Re: Systems engineering

From: Dani Eder (
Date: Fri May 20 2005 - 08:05:18 MDT

> unless you believe that the
> sole reason AGI hasn't been cracked yet is
> inadequate computing
> power.
> * Michael Wilson

Not the sole reason, but a major reason. I believe
there is a horizon for AGI that is a function of how
sophisticated your design is and how much computing
power you have. At the brute force end of
sophistication, an accurate enough model of neurons
with enough neurons to equal a human brain should
work, because it works for us. Depending on what
you think 'accurate enough' is, the computing power
required is estimated to be in the 100 to 100,000
range. The most powerful computer ever built,
Blue Gene-L, has just cracked the lower boundary
of that range. It will be a few more years before
any AI researchers get their hands on a machine that
powerful. Thus, so far, inadequate computing
power has controlled at that end.

Since evolution is non-directed, and neural
is likely sloppy and inefficent, I expect that
purposeful design should be able to work more
efficiently than a brute force simulation.
The unknown right now is how the slope of computing
power vs. design complexity runs. Given the
high starting point at the simple simulation end
of the chart, I find it plausible we are still
below the required computing power horizon at all

As a made-up example, assume a brute force simulation
requires 3,000 TFlop, that a design team of 10 can
better that by a factor of 10, and that a design team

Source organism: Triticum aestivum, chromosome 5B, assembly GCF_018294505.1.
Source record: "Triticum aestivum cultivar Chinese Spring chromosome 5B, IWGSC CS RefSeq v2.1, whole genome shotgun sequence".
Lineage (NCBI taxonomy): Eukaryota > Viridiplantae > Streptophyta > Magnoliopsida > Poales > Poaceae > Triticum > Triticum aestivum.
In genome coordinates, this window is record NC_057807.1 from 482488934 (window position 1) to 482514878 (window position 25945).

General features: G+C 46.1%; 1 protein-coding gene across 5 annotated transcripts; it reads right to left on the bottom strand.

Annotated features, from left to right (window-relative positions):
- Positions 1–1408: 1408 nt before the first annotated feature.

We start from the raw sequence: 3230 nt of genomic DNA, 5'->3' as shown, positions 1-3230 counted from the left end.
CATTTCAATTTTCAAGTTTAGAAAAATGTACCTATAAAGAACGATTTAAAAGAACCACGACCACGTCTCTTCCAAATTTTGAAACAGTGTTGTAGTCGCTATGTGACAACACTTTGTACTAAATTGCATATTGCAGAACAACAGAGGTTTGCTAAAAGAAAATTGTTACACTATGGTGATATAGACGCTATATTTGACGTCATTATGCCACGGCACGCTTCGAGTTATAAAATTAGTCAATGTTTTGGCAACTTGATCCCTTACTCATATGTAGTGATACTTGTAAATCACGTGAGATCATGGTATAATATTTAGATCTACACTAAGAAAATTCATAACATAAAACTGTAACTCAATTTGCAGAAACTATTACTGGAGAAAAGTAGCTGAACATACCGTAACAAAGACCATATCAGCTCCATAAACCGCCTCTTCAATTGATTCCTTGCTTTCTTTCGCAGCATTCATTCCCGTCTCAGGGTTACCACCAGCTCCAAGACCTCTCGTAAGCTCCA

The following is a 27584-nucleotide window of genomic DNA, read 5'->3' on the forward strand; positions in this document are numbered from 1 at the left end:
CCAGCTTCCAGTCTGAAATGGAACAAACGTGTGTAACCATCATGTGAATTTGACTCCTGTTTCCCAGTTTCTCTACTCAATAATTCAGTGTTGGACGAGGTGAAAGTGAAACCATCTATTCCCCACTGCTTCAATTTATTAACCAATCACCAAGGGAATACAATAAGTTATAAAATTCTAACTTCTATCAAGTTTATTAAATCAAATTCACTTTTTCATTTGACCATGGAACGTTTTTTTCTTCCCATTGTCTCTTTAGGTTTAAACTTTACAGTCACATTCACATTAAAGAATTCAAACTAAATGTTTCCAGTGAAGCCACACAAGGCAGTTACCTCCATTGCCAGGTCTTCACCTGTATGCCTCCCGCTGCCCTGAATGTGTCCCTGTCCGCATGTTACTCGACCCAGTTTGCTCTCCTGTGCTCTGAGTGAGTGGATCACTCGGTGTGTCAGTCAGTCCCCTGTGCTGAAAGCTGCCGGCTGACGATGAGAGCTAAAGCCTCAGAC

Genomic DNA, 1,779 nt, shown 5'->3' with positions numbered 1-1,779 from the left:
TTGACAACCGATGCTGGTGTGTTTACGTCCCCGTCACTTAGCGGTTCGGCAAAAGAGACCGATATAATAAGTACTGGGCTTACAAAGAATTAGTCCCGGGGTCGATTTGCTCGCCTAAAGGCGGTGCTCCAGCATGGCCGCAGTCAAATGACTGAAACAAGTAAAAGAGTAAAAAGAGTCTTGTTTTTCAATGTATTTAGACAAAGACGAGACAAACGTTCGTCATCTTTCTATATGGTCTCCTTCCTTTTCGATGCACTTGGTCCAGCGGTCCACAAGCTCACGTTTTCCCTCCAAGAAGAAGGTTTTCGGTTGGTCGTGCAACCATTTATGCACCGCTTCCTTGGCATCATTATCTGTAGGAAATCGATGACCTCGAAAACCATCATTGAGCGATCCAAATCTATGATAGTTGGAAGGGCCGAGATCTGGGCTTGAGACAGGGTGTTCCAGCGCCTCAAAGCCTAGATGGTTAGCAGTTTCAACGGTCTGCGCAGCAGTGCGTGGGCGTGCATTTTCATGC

of 1000 can better that by another factor of 10.
30 Tflop is just becoming or will soon be available
in an academic setting, but as far as I know no AI
project has a 1000 person design team, and no one
has had 30 Tflop machines long enough to do the
software development or let the AI learn on its own.

When 100 TFlop desktop PCs have been around for a
decade and we still don't have an AI, I'll tend to
think there is some other obstacle at work. Until
then or until someone provides convincing reasoning
that it will take vastly less computing power than
the rough estimates above, I'll tend to think the
problem has been insufficient computing power.

The slope of the intelligence horizon contributes
to the likelyhood of a fast singularity. When the
AI itself becomes part or all of the design team,
it can follow a trajectory that rapidly crosses
or moves above the horizon. This can be a combination
of more efficient implementation on the same
hardware and replication on additional hardware.
If the slope of the intelligence horizon is steep
enough, it leads to a runaway improvement. If the
slope is shallow, the improvements will converge
to a stable level.


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